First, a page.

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Top Cities for Business: London

London has been the top financial, business and cultural centre for almost fifty years and has been the birthplace of business practices that contribute to economic development worldwide.

London is a global financial centre
London hosts the headquarters of 68 companies on the 2014 Forbes Global 2000 list,  in addition to being ranked first on the 2012 Globalization and World Cities (GAWC) Index that measures the power of global cities in terms of international business, sustainability, urban policy, and logistics.  According to a Centre for Cities report published in 2013, in terms of business innovation and expansion, London outperformed many European rivals, while the number of new business startups places the UK capital in high regard worldwide.

London has a prominent tech scene
London’s tech scene has demonstrated a steady growth over the past decade as a result of governmental support and venture capital increases. The UK government has a number of schemes including the Seed Enterprise Investment Scheme (SEIS) which aim to attract major tech companies in London. The East London area around Old Street, known as “Silicon Roundabout”, follows the government’s aggressive promotion of London as a tech hub, where more than 3,000 tech start-ups considered the UK capital as the perfect spot to establish their businesses. London has been transformed into the fastest growing European tech cluster with the advantages of an early adopter city, with some of Silicon Valley’s start-ups and giants choosing to open headquarters within the city.  Google’s largest office outside the Valley is situated in London and Facebook has its largest European office in London. Read more »

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Top Cities for Business: New York

As the world’s undisputed financial and commercial hub, New York is considered a prestigious location for businesses in all industry areas. Companies large and small choose to be base their businesses in this thriving US city, which serves as a springboard for further expansion. This article takes a look at some key figures that demonstrate how New York is a top choice for business and startups.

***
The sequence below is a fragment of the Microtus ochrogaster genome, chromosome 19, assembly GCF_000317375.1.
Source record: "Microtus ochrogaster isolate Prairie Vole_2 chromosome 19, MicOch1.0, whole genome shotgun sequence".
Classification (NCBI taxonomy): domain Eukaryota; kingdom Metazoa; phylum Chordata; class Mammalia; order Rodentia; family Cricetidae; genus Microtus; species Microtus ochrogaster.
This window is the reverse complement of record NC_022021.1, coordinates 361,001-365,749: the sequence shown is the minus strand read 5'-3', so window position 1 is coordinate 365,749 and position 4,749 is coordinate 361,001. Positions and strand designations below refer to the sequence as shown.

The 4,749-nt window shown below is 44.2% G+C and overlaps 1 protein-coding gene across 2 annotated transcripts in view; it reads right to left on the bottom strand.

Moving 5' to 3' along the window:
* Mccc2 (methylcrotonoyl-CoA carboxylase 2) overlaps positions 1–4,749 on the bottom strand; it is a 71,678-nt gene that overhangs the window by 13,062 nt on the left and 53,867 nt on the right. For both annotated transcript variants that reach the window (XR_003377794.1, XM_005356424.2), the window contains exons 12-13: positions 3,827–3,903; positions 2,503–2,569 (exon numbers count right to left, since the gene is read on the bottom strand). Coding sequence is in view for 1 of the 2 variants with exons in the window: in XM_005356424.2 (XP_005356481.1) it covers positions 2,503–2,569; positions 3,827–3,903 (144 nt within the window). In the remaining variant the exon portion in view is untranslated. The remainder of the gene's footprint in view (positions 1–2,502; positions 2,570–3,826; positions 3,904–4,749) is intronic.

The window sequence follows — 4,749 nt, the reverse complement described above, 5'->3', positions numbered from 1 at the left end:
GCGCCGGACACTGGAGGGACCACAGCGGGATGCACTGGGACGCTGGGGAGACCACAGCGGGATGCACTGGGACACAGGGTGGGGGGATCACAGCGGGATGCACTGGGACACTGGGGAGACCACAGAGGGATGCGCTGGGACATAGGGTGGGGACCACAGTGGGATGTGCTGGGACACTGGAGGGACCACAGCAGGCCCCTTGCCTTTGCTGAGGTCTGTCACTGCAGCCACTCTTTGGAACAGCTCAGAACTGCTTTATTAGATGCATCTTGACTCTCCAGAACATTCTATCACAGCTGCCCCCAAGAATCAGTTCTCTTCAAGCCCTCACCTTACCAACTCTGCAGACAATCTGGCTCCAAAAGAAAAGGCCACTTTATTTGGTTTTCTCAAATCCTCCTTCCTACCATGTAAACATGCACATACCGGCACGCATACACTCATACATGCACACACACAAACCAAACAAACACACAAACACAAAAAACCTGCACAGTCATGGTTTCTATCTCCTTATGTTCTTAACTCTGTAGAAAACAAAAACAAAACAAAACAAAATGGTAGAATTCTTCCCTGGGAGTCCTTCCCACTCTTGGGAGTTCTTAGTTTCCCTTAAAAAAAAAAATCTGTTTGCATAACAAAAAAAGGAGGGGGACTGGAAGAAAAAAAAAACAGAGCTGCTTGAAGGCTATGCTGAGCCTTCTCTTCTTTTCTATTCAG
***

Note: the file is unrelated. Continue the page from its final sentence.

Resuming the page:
Economic overview

New York’s prosperous economy is characterised by its focus on diversity and innovation. This global business city has a healthy balance between public and private sector jobs and between small, medium, and large-sized companies. In 2015, the state’s GDP was estimated at $1.3 billion.

According to the Economist, New York ranks first in terms of its Global Competitiveness Index, and commercial think-tank Z/Yen lists the city as the number one global financial centre. A United Nations report shows that New York is second in the global prosperity index ratings, whereas the NYCEDC reports that the city’s innovation index is marked by a constant upward trend in six key areas: finance, R&D, human capital, intellectual property, entrepreneurship, and high-tech gross product. Federal Reserve data shows that job growth is slightly below the national average, although still well within an acceptable range at 1.8 per cent. As of March 2015, the local unemployment rate was 5.7 per cent.